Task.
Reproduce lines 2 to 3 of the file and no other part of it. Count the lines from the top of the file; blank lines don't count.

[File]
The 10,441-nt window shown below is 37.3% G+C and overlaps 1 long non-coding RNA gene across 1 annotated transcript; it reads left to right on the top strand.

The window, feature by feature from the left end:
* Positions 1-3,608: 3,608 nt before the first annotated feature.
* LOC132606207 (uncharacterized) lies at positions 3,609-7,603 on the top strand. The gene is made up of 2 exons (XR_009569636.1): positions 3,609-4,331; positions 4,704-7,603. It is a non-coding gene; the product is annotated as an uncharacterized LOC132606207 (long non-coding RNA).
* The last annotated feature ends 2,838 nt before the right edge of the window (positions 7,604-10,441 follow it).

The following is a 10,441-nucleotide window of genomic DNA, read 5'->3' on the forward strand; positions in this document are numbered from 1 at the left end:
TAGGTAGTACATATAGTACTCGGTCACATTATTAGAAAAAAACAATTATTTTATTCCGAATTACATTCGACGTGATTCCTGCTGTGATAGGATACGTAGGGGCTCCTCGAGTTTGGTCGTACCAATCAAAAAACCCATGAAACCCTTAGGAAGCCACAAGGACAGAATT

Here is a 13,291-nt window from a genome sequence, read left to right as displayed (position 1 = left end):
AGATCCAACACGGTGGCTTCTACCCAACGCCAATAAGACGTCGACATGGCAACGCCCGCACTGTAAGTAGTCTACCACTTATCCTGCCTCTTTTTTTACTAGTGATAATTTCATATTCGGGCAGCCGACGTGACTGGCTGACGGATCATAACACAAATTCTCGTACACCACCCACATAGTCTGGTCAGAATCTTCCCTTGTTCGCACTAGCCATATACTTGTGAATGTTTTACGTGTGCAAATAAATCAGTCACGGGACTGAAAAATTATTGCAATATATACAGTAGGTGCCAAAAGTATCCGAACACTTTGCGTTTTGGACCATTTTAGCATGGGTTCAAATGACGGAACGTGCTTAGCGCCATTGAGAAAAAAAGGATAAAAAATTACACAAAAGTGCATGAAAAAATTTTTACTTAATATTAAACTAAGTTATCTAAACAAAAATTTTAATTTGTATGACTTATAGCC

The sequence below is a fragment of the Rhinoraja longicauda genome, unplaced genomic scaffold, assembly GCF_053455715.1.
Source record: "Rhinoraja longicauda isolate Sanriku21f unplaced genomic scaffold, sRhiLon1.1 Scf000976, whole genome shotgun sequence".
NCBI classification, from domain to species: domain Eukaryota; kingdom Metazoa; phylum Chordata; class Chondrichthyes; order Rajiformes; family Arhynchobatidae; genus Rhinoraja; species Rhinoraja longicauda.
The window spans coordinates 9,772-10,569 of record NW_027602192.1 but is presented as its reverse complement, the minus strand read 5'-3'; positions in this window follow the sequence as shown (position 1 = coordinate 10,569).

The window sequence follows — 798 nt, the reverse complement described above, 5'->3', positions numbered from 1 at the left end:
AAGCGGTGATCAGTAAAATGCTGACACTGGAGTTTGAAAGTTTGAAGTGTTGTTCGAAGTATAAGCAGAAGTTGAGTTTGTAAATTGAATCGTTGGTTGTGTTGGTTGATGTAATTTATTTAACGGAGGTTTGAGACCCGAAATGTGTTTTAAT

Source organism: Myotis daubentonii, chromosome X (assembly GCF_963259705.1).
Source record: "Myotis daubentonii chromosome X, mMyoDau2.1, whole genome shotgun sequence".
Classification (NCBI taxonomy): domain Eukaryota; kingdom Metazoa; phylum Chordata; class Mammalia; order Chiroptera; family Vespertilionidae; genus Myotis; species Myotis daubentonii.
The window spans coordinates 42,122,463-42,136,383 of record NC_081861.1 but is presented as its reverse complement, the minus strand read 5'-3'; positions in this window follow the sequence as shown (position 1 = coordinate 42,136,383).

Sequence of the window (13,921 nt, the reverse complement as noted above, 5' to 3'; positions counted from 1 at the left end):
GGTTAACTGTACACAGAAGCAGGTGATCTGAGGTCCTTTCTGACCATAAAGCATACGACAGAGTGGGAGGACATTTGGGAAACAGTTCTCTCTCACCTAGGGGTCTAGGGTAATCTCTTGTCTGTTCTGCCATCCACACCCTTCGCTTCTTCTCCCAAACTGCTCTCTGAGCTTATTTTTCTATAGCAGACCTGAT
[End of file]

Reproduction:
The window, feature by feature from the left end:
* Positions 1-3,608: 3,608 nt before the first annotated feature.